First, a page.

fresh produce sales 2023 vs. YAGO
Source: IRI Integrated Fresh, Total U.S., MULO

Fresh Produce Share of Total Fruits and Vegetables

“The difference in inflationary levels between fresh, frozen and canned is staggering,” Parker commented. “Per Joe’s earlier point, despite fresh produce having much less inflation, consumers still name it among the top five examples of items that cost more now than last year. At the same time, when voting with their wallets, consumers are pulling back on fresh product units much less than in frozen and canned.”

January 2023Dollar
Dollar sales gains vs. YAUnit gains
vs. YA
Average price per unitIncrease price vs. YA
Fresh produce department$5.7B+1.3%-3.2%$2.63+4.7%
Frozen fruits and vegetables$678M+11.1%-7.0%$3.19+22.0%
Shelf stable fruits$367M+6.5%-11.6%$3.40+20.4%
Shelf stable vegetables$576M+4.5%-12.8%$1.49+19.8%
Source: IRI Integrated Fresh, Total US, MULO

In January 2023, the share of fresh fruit and vegetables dropped to 77.8% in large part due to the below-average inflation. The share of frozen increased to 9.3%. Winter months do tend to see higher levels of frozen foods as meal choices shift to soups, stews and casseroles versus summer salad and barbecue season.

Fresh produce represented 77.3% of pounds, with 8.2% for frozen fruit and vegetables and 14.6% for shelf-stable produce. 

produce share of dollars across merchandising zones
Source: IRI Integrated Fresh, Total U.S., MULO

Fresh Produce Dollars versus Volume

Fresh produce pound sales have trailed behind year ago levels since March 2021. Pound volume had been recovering but dropped a bit in January to -4.1% when compared to January 2022. After a very strong fourth quarter, fresh produce pounds are back in line with the second and third quarter performance of 2022 in terms of its levels versus pre-pandemic.

fresh produce dollar and volume growth january 2023
Source: IRI Integrated Fresh, Total U.S., MULO

After a strong December, the fresh fruit and vegetable performance retreated a bit in January.

  Growth over comparable period
 201920202021Q1 22Q2 22Q3 22Q4 22Jan 23vs YAvs 3YA
Source: IRI Integrated Fresh, Total U.S., MULO

Fresh Fruit Sales

Top 10 in salesJanuary 2023
Type$ sales$ vs. YALbs vs. YA
Fresh fruit$2.6B-1.5%-3.6%
Mixed fruit$70M+4.1%+0.5%
Source: IRI Integrated Fresh, Total U.S., MULO

“The fruit performance in January 2023 was more mixed than we have seen in recent months,” said Parker. “Berries are still the powerhouse, but even berries could not hold the line on pounds that were down 4.5%.” Only four out of the top 10 fruit sellers increased in pounds, being grapes, avocados, mixed fruit and pineapples.

Fresh Vegetables Sales

Top 10 in salesJanuary 2023
Type$ sales$ vs. YALbs vs. YA
Fresh vegetables$3.0B+3.7%-4.8%
Salad kits$259M+5.6%-0.1%
Source: IRI Integrated Fresh, Total U.S., MULO

“The same mixed performance is seen for fresh vegetable as well,” said Watson. “A few items got close to or exceeded year-ago levels in terms of pound sales, being tomatoes, salad kits and onions. Others continue to trend significantly behind, including carrots, broccoli and mushrooms.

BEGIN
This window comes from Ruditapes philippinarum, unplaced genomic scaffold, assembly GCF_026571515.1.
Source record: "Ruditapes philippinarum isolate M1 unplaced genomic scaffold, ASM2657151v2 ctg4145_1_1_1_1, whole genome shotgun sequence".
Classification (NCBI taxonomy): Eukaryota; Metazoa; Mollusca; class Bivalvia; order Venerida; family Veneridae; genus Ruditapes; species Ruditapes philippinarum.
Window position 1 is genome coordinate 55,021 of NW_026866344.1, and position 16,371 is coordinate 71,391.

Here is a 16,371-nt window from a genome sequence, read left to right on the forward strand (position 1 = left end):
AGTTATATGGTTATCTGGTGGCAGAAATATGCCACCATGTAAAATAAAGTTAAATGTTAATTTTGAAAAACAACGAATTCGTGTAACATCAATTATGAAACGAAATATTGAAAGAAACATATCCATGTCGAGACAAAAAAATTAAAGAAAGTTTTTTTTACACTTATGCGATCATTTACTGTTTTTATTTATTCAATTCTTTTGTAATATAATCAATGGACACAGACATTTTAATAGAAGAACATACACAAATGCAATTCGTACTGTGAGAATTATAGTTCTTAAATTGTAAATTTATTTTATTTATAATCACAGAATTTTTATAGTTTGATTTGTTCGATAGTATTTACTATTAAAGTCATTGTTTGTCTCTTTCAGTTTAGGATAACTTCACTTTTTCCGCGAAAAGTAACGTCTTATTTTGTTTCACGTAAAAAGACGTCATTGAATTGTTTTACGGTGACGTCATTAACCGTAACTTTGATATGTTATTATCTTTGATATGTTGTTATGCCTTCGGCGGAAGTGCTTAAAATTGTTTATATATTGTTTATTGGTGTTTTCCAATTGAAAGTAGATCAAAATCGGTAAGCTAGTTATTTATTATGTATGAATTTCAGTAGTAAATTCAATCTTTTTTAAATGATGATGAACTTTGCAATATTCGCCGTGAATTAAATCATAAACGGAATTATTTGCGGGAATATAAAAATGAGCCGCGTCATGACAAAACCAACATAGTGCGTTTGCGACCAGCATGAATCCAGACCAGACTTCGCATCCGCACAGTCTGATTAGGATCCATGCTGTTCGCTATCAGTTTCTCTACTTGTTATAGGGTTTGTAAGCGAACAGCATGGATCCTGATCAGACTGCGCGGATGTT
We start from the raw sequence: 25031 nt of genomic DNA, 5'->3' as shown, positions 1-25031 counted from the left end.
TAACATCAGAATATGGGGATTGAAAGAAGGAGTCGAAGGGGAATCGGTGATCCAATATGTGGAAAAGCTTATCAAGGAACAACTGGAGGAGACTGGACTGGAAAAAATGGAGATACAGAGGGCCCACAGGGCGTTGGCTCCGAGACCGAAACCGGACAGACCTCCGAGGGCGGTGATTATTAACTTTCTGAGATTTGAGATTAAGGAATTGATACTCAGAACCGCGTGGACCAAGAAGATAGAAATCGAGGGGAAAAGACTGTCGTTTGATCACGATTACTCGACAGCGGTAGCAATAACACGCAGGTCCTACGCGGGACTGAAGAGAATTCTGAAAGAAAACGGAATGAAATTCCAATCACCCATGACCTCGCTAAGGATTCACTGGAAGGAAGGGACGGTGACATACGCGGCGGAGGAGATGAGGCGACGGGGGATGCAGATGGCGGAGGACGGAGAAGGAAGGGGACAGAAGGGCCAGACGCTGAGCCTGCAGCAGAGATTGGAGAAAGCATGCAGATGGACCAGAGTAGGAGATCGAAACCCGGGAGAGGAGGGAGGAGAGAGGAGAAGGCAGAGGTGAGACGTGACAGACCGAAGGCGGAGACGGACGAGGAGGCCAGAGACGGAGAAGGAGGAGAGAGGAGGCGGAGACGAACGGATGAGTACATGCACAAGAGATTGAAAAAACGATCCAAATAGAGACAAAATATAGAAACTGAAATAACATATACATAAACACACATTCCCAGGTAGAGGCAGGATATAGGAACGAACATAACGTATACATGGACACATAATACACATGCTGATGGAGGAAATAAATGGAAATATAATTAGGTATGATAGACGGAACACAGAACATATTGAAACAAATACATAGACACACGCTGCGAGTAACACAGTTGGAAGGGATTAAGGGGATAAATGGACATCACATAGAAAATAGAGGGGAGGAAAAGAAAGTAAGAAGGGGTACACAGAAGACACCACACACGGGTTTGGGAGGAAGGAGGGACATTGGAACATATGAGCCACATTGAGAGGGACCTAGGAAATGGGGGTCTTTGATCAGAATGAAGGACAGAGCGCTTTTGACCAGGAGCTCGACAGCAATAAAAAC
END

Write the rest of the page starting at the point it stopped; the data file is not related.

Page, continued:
Fresh Produce Absolute Dollar Gains

Top 10 absoluteJanuary 2023
dollar growth$ gain$ salesLbs vs. YA
Salad kits+$13.7M$259M-0.1%
Source: IRI Integrated Fresh, Total U.S., MULO

In January 2023, fresh vegetables added $106 million in additional dollars versus January 2022 whereas total fruit lost some ground. While a few fruits made it into the top 10 items that gained the most in dollars, the top five placements go to vegetables. “While inflation obviously plays a large role as well, the top 10 in dollar growth is also a reflection of consumers retreating into staple purchases,” said Watson. “Potatoes, lettuce, onions, bananas, apples, etc. those are the items with the greatest household penetration any year.” 

Gains were achieved in many different ways, but inflation played a big role for all. Others gained on strong demand with volume gains contributing to the inflationary boost, including lettuce, cherries, grapes, cucumbers and pomegranates.   

Perishables Performance

PerimeterJanuary 2023 
departments$ sales$ vs. YAUnits vs. YA
Refrigerated (mostly dairy)$7.0B+15.9%-6.8%
Source: IRI Integrated Fresh, Total U.S., MULO, fixed and random weight items combined into department views

With heavy inflation in eggs and other dairy items, the total refrigerated department generated a +15.9% increase in sales to reach $7.0 billion in January. However, unit sales were down more than other departments. Fresh produce had the strongest unit performance, even if it was down as well. Seafood, by far the smallest seller, continued to trend in negative territory despite price deflation.

What’s Next?

The first quarter of 2023 looks to be little different from 2022. Consumers remain worried about inflation and money-saving measures continue to pressure units and volume. While fresh produce is one of the better performing departments, volume has been trending behind year-ago levels since March 2021. Ingredient inputs, weather and transportation conditions remain areas of concern as prices are lapping the double-digit increases of 2022.

The next report, covering February, including Valentine’s Day and Super Bowl, will be released in mid-March. In addition to the data provided here, the IFPA also now offers InSite – an online interactive data set covering both produce and floral performance as well as a look at the 2023 consumer sentiment surveys. Start your free trial today! See for more detail. We also encourage you to contact Joe Watson, IFPA’s VP, Retail, Foodservice and Wholesale, at with any questions or concerns. Please recognize the continued dedication of the entire grocery and produce supply chains, from farm to retailer. #produce #joyoffresh #SupermarketSuperHeroes.

Date ranges:

  • 2019: 52 weeks ending 12/28/2019
  • 2020: 52 weeks ending 12/27/2020
  • 2021: 52 weeks ending 12/26/2021
  • 2022: 52 weeks ending 1/1/2023
  • Q4 2022: 13 weeks ending 1/1/2023
  • January 2023: 4 weeks ending 1/29/2023

Anne-Marie Roerink is the president of 210 Analytics.